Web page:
(Updated at 4:55 p.m.) Bret and Deanne Brock lost their 3-year-old son, Talmage, this May when he drowned in a creek in Shenandoah County. To honor his memory, they have founded the T-for-Tal Foundation to raise money for positive children’s causes and “family safety awareness.”
Bret Brock said he and his wife decided to start the foundation as a way to cope with their loss.
“It helps us with the grieving,” he said. “It’s very raw and fragile still, so we’re still grieving. That’s the obvious reason. Beyond that, we recognize all the support and love around us and so many people wanted to help in ways they didn’t know how. We think the foundation will capture that energy.”
The Brocks, who are real estate agents in Arlington, are raising money on Go Fund Me, and as of this afternoon had raised $13,410 of a set goal of $20,000 in 13 days. Brock said the foundation is working toward 501(c)(3) status, which will make the donations tax deductible. The Brocks are still determining which charities to target and which causes to help, but working to prevent more deaths like Talmage’s is at the top of the list.
“The setting where he drowned was an active family gathering with eight adults and 11 children,” Brock said. “Talmage was the youngest of the children, which ranged in ages up to 13 years old. In that setting as a parent I made the mistake of not watching him close enough, perhaps with a subconscious thought that there was a ‘group watch’ type of supervision taking place in the minutes between the times I checked on him.”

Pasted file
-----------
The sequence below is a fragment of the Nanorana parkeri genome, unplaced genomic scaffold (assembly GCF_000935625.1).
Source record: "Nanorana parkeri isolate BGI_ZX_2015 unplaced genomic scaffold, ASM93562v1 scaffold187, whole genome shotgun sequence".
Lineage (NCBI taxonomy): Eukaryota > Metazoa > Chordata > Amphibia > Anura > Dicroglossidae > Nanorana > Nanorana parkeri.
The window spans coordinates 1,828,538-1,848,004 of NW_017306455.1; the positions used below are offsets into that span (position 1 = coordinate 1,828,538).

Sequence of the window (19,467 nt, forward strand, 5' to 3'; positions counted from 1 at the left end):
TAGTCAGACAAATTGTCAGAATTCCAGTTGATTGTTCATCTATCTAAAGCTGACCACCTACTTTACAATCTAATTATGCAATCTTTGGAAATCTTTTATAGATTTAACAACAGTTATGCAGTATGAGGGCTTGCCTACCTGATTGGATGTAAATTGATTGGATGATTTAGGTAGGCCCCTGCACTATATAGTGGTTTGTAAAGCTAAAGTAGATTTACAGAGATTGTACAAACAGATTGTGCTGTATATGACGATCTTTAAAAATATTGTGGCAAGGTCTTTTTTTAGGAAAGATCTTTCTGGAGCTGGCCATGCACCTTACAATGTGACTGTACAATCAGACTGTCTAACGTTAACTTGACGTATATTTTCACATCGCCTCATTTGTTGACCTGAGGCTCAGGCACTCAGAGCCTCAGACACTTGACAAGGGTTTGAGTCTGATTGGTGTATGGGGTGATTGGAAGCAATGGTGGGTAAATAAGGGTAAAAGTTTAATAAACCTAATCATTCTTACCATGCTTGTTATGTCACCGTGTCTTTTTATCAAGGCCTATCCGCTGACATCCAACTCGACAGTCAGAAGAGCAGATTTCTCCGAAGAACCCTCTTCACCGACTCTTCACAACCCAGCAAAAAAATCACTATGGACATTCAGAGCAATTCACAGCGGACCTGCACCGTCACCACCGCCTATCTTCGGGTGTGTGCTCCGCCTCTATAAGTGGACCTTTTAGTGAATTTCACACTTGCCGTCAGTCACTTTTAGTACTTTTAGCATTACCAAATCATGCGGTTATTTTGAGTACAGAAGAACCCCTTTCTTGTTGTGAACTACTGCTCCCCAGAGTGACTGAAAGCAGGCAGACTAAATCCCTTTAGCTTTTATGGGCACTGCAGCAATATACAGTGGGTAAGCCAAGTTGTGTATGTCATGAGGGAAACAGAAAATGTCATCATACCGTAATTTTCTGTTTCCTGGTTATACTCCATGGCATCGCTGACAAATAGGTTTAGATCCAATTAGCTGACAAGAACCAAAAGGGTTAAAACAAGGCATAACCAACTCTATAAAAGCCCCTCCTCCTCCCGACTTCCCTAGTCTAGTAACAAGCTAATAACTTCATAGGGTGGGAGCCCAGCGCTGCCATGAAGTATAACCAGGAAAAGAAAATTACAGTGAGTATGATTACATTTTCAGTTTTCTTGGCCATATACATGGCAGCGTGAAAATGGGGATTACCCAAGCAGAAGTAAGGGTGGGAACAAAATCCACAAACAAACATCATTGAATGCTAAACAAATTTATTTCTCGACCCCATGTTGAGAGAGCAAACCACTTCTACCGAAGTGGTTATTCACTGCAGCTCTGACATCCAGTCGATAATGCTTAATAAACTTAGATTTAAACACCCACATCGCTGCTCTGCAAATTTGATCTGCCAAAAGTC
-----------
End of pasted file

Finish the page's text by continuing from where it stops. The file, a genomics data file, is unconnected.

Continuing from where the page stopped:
Talmage is a family name, and he was given the name Cedar after the creek he ultimately died in, Brock said. He strayed from the group to fill up his squirt gun, when he slipped fell into the creek. He was found 200 yards downstream from the house at which the family gathered.
“As parents we can’t assume that there is safety in numbers,” Brock said, “when sometimes it’s the opposite. As a parent you can think you are doing a good job, and accidents can still happen.”
In addition to supporting family safety causes, Brock said he also plans on using the foundation to prolong the memory of his son, organizing events for his birthday and other events.
“It was also created for his brother and sister so they would know that he was very loved and important,” Brock said. “They were just six and eight when he died. We wanted the foundation to be positive and happy and a good remembrance of their brother, who they loved. It’s so they know it’s a good thing to remember and talk about him.”